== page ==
User based activations


Normally, node-locking (aka machine code locking) works on a per device basis. When end users switch devices often, node-locked licenses might not be ideal since the old devices would need to be deactivated to allow new ones to activate. One solution to this is to use floating licensing, where deactivations occur automatically. Another solution is to activate users instead of their devices, i.e. license on a per user rather than per device basis.


There are two ways you can license on a per user basis:

  • Passwordless (no user input): If you can identify a user using a system similar to Azure AD, then there is no need to ask them for a username and password. The identifier from such system can be used directly (or in hashed form) as the machine code. The user email would be stored in the machine code field.

  • Username and password (user input): In other cases, especially when there is no reliable way to identify a specific user, it’s better to ask users to provide the password since they have control over the username (with Azure AD, they would not, which is why a password is not needed). The idea is the same as case 1, except that machine code would contain a hash of the password, and the friendly name would be the username.

Passwordless user authentication

One way to identify a user is by using their user principle name, which can be obtained with the command below:

whoami.exe /UPN

Activation and verification of a user can occur using the same method, e.g. Activate, as shown below:

var res = Key.Activate(AccessToken.AccessToken.Activate, new ActivateModel 
    ProductId = 3349,
    MachineCode = userPrincipalName;

Username and password authentication

If there is no way to identify a user automatically, you can ask users to identify themselves. In this case, it is important that users identify themselves with password that only they know, to prevent other users from using their seat.

The idea is to store their password hash inside the machine code field, allowing your application to verify that a certain password is correct but not be able to obtain the real password. Helpers.ComputePasswordHash uses a special algorithm (more precisely PBKDF2) to compute hash in such a way that it is harder for an adversary to guess. Normal hash functions such as SHA256 are very fast to compute, whereas PBKDF2 makes the computation slow on purpose so that it takes longer time to guess the original password.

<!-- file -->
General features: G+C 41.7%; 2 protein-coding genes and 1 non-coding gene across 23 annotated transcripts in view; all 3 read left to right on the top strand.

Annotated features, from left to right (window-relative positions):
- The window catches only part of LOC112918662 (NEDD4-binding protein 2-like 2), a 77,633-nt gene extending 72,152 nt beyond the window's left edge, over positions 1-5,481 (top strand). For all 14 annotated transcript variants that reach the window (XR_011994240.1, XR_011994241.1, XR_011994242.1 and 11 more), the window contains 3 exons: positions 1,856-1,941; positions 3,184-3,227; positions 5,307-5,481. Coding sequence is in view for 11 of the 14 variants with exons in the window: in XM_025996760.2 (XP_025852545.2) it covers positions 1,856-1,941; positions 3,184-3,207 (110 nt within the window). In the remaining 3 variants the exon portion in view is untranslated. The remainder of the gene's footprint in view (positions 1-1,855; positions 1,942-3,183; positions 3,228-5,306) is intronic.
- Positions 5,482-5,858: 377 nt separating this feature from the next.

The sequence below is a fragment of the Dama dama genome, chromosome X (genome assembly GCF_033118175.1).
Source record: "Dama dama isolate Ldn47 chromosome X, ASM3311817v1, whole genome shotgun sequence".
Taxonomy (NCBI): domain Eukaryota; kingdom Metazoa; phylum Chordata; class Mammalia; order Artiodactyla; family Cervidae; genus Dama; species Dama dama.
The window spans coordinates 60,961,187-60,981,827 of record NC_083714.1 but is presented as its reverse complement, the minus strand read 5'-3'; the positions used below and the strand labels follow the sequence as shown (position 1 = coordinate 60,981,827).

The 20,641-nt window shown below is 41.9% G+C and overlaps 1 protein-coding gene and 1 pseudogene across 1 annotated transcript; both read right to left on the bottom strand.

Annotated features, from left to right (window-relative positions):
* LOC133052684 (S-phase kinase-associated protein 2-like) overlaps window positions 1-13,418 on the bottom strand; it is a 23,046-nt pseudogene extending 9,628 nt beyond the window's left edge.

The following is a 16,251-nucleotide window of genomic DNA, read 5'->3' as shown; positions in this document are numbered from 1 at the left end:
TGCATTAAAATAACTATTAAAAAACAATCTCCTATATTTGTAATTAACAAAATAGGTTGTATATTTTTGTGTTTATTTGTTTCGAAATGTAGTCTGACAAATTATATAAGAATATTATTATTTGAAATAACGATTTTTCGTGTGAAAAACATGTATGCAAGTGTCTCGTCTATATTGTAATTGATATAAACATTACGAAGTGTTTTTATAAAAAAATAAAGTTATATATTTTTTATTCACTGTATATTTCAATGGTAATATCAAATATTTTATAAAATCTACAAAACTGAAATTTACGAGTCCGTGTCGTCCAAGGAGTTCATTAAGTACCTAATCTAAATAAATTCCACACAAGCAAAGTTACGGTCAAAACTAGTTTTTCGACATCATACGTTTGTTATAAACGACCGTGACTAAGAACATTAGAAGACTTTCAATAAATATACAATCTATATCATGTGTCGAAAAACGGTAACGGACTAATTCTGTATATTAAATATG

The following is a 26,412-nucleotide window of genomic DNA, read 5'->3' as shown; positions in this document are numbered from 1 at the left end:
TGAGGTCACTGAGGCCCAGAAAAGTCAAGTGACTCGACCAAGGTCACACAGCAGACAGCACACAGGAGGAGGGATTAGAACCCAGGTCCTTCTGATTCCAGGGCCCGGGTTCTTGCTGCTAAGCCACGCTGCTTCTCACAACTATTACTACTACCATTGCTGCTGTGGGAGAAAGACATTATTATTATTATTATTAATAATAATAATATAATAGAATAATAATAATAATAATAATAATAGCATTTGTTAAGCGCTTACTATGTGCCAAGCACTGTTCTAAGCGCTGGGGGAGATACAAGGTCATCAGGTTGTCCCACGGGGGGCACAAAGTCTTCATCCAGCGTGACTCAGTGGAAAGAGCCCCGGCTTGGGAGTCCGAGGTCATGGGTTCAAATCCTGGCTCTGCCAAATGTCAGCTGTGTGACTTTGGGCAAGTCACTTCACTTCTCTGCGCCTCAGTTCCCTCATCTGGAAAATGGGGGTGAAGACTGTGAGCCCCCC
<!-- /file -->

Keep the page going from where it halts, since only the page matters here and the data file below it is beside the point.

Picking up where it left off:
To add a new user, the code below can be used:

var username = "testuser";
var password = Helpers.ComputePasswordHash("testpassword");

// Adding a user
var res = Key.Activate(AccessToken.AccessToken.Activate, new ActivateModel 
    ProductId = 3349,
    MachineCode = password,
    FriendlyName = username

In the verification phase, we need to use Key.GetKey instead of Key.Activate, since we don’t want to allow the end user to add new users. If you want to allow users to do that, feel free to change back to using Key.Activate.

//verifying password
var res2 = Key.GetKey(AccessToken.AccessToken.GetKey, new KeyInfoModel
    ProductId = 3349

Assert.IsTrue(Helpers.VerifyPassword(res2.LicenseKey, "testuser", "testpassword"));
Assert.IsFalse(Helpers.VerifyPassword(res2.LicenseKey, "testuser", "testpassword2"));


How is this approach different from the original user account authentication tutorial?

The method described in the user account authentication tutorial differs from the method we described in this tutorial. In the user account authentication tutorial, we are assuming that the customer has a Cryptolens customer account linked to the customer object in your dashboard.

Currently, a customer object can only have one user associated with it. Since user based activations (described in this tutorial) stores each user as an activation of a license, you can create any number of users. This also means that you have more control over user creation.